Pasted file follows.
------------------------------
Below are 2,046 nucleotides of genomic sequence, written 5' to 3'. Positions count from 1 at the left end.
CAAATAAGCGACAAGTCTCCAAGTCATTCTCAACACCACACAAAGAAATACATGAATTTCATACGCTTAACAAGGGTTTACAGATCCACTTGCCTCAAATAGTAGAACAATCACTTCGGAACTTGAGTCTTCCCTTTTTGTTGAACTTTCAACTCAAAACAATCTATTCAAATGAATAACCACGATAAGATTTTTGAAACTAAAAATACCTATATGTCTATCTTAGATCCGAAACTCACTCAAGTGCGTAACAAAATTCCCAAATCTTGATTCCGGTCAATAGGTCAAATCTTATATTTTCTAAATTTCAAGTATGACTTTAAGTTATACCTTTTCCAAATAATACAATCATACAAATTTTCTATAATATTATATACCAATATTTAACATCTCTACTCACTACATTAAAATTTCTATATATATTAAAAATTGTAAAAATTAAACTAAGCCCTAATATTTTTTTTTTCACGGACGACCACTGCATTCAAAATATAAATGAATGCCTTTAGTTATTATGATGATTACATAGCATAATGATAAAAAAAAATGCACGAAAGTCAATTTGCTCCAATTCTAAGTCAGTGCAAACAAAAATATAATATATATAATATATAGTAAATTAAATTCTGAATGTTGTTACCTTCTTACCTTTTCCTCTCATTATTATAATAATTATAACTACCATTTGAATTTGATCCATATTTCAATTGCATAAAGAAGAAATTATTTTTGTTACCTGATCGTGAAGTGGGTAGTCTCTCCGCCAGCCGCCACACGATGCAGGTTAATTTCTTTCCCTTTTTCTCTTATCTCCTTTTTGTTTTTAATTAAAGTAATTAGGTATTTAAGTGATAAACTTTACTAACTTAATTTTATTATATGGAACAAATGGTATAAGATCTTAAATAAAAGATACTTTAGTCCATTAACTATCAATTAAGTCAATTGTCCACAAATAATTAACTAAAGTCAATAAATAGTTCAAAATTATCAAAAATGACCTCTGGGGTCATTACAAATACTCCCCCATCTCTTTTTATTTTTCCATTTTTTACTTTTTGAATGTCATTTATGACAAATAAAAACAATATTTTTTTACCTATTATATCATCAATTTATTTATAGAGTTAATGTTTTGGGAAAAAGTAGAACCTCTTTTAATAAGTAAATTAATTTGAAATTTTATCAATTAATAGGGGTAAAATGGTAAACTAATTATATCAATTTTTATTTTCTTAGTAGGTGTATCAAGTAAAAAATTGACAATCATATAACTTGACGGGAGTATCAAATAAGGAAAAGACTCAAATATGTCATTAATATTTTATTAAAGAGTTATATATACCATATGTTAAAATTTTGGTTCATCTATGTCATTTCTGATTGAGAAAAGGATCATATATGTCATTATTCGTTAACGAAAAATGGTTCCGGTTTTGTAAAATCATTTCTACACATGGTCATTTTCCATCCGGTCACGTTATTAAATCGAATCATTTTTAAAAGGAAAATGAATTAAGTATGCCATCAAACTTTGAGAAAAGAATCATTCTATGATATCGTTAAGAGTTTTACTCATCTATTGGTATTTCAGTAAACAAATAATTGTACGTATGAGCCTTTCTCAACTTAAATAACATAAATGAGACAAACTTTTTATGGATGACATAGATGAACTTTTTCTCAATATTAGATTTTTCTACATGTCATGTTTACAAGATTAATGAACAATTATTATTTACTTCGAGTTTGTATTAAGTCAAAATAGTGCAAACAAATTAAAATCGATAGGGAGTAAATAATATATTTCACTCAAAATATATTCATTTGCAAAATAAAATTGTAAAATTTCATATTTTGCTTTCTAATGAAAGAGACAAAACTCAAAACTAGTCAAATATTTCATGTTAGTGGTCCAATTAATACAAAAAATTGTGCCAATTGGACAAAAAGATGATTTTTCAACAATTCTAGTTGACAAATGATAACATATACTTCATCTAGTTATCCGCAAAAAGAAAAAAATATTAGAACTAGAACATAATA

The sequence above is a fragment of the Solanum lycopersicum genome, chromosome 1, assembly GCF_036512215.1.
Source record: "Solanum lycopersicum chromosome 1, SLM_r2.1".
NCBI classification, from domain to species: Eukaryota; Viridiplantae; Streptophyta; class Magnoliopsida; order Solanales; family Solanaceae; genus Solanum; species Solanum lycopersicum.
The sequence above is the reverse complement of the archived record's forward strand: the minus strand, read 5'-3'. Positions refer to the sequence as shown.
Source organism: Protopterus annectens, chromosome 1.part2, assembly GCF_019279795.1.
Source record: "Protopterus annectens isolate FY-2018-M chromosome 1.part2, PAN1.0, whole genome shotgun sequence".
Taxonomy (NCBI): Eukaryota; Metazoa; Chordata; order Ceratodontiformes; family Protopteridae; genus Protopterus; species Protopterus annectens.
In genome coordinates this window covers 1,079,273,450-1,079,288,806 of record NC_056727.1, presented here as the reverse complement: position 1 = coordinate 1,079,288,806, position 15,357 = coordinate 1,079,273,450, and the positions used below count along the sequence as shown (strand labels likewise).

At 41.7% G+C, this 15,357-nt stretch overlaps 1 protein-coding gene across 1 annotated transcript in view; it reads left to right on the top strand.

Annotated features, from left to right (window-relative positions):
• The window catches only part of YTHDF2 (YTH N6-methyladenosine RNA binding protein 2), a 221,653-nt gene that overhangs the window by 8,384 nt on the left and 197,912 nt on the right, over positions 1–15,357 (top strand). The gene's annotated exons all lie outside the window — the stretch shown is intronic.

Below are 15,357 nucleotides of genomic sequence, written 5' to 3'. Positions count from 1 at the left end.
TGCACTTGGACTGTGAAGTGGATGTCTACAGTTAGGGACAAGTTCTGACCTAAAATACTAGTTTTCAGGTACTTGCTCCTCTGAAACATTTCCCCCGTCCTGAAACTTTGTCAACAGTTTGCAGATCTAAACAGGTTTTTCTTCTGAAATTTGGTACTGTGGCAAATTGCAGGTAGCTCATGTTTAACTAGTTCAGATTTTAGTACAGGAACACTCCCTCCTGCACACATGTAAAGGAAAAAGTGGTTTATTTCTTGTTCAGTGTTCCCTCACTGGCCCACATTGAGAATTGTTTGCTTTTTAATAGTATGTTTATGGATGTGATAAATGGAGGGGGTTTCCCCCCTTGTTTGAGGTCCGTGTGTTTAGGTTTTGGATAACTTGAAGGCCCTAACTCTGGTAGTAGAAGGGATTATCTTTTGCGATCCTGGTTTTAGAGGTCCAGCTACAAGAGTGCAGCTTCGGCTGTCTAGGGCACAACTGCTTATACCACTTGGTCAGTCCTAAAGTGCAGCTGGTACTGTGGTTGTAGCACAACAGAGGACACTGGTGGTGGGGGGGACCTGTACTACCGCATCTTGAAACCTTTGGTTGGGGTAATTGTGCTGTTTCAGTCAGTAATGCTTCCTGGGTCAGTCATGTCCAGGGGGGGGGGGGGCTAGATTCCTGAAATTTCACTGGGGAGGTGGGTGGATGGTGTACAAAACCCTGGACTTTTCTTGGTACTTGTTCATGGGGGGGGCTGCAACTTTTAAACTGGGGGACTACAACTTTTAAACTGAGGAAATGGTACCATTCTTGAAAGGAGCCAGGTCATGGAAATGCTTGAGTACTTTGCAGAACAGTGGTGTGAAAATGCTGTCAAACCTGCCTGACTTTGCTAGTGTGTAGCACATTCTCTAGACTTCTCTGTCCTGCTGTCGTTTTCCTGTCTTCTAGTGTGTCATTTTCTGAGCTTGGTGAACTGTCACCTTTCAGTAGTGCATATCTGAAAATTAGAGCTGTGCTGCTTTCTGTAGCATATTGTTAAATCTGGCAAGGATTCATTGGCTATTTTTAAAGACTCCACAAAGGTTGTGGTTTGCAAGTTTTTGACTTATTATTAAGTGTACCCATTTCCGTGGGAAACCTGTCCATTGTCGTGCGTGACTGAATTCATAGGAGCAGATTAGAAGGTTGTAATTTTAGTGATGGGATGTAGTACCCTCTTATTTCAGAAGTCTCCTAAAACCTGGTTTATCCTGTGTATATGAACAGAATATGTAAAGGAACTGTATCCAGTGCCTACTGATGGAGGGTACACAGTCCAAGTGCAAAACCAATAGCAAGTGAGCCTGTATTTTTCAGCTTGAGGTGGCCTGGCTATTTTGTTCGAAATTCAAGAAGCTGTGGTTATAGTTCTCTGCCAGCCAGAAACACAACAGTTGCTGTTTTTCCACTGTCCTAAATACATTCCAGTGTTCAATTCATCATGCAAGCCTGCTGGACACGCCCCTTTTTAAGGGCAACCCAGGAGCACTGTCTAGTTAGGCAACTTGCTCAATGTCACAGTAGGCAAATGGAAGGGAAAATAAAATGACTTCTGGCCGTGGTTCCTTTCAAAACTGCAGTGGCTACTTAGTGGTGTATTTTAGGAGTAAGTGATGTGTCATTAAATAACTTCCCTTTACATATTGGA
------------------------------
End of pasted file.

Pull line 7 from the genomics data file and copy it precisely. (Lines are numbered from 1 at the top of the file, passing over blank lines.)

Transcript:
Source organism: Protopterus annectens, chromosome 1.part2, assembly GCF_019279795.1.